For liberals to examine the current fundamentalist phenomenon in America is accept some hard truths. For starters, we libs are even more embattled than most of us choose to believe. Any significant liberal and progressive support is limited to a few urban pockets on each coast and along the upper edge of the Midwestern tier states. Most of the rest of the nation, the much vaunted heartland, is the dominion of the conservative and charismatic Christian. Turf-wise, it’s pretty much their country, which is to say it presently belongs to George W. Bush for some valid reasons. Remember: He did not have to steal the entire election, just a little piece of it in Florida. Evangelical born-again Christians of one stripe or another were then, and are now, 40% of the electorate, and they support Bush 3-1. And as long as their clergy and their worst instincts tell them to, they will keep on voting for him, or someone like him, regardless of what we view as his arrogant folly and sub-intelligence. Forget about changing their minds. These Christians do not read the same books we do, they do not get their information from anything remotely resembling reasonably balanced sources, and in fact, consider even CBS and NBC super-liberal networks of porn and the Devil?s lies. Given how fundamentalists see the modern world, they may as well be living in Iraq or Syria, with whom they share approximately the same Bronze Age religious tenets. They believe in God, Rumsfeld’s Holy War and their absolute duty as God?s chosen nation to kick Muslim ass up one side and down the other. In other words, just because millions of Christians appear to be dangerously nuts does not mean they are marginal.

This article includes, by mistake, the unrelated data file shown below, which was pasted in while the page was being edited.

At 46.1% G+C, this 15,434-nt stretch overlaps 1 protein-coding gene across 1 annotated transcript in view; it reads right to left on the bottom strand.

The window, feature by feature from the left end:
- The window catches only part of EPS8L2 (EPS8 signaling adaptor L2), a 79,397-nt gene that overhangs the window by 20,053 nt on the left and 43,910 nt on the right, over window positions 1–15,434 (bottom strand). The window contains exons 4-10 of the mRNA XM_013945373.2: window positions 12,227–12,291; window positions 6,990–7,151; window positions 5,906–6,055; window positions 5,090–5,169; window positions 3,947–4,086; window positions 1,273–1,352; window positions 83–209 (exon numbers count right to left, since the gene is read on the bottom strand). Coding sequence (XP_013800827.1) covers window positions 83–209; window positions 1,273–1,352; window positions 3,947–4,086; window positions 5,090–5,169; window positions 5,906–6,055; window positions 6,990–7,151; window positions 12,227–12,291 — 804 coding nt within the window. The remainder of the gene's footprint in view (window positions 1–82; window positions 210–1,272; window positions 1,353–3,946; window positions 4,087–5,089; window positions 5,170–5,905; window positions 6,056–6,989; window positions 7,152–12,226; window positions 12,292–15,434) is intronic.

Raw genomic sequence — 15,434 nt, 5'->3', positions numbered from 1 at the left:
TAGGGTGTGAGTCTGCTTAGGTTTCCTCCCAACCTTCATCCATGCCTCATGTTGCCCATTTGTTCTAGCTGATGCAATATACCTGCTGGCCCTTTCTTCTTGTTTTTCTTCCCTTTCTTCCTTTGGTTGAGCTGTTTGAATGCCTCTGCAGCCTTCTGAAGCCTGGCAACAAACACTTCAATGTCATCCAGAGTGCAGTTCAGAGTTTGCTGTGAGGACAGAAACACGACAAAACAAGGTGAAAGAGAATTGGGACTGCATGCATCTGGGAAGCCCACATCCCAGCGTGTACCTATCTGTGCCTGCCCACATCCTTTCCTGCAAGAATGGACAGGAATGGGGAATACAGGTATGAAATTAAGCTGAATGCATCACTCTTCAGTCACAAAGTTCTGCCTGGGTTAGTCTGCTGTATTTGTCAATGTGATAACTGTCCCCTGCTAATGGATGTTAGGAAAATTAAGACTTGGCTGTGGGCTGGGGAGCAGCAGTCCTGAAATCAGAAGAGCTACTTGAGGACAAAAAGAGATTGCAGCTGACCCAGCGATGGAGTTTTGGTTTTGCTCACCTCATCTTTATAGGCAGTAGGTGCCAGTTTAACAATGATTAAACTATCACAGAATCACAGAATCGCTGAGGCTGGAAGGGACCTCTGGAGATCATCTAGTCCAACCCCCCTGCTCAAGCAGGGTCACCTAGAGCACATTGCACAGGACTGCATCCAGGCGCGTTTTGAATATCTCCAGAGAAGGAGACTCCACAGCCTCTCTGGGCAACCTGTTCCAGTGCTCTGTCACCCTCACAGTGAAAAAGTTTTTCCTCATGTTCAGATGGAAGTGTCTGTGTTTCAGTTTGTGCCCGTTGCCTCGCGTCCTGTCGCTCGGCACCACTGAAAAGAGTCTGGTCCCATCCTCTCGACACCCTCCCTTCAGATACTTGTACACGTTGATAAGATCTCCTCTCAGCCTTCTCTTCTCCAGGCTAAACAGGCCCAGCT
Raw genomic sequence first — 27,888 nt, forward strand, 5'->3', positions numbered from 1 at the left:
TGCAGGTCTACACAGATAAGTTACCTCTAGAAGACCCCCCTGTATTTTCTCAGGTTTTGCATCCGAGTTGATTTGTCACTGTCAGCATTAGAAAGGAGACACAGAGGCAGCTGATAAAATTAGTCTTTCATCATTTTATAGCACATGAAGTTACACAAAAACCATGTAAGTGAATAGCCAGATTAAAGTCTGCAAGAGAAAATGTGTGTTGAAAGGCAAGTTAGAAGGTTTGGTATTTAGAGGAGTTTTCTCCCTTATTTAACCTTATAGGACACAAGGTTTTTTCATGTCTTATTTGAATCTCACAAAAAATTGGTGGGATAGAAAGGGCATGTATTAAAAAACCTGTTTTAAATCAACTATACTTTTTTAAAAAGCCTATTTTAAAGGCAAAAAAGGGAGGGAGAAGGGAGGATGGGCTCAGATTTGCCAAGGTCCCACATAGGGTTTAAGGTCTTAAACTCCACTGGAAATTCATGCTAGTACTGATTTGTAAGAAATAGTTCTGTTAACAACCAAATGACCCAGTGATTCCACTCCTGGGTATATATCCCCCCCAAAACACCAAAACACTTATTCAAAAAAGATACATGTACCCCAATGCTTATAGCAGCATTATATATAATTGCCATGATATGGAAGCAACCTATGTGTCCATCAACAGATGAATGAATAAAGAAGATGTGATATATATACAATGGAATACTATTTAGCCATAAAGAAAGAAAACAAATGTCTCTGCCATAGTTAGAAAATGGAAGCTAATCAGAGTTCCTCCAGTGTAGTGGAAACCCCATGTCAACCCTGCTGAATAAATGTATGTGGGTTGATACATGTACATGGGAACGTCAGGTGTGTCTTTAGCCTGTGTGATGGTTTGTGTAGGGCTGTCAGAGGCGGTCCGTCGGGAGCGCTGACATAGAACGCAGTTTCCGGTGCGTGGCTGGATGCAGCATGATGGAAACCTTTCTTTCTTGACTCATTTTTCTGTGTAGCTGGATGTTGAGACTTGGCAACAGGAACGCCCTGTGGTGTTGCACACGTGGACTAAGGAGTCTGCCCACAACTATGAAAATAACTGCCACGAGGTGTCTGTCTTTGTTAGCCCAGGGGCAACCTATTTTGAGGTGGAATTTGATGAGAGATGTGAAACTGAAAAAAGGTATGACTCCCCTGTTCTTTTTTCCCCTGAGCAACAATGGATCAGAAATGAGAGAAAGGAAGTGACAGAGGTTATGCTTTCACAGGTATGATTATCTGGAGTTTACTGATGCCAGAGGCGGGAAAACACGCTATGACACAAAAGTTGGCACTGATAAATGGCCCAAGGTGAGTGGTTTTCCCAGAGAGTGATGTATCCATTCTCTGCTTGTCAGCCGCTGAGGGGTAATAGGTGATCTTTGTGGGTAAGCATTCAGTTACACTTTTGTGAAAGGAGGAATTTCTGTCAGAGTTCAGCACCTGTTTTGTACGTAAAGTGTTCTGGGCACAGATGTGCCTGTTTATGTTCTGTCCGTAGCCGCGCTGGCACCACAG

Having been born into a Southern Pentecostal/Baptist family of many generations, and living in this fundamentalist social landscape means that I gaze into the maw of neocon Christianity daily. Hell, sometimes hourly. My brother is a fundamentalist preacher, as are a couple of my nephews, as were many of my ancestors going back to god-knows-when. My entire family is born-again; their lives are completely focused inside their own religious community, and on the time when Jesus returns to earth—Armageddon and The Rapture.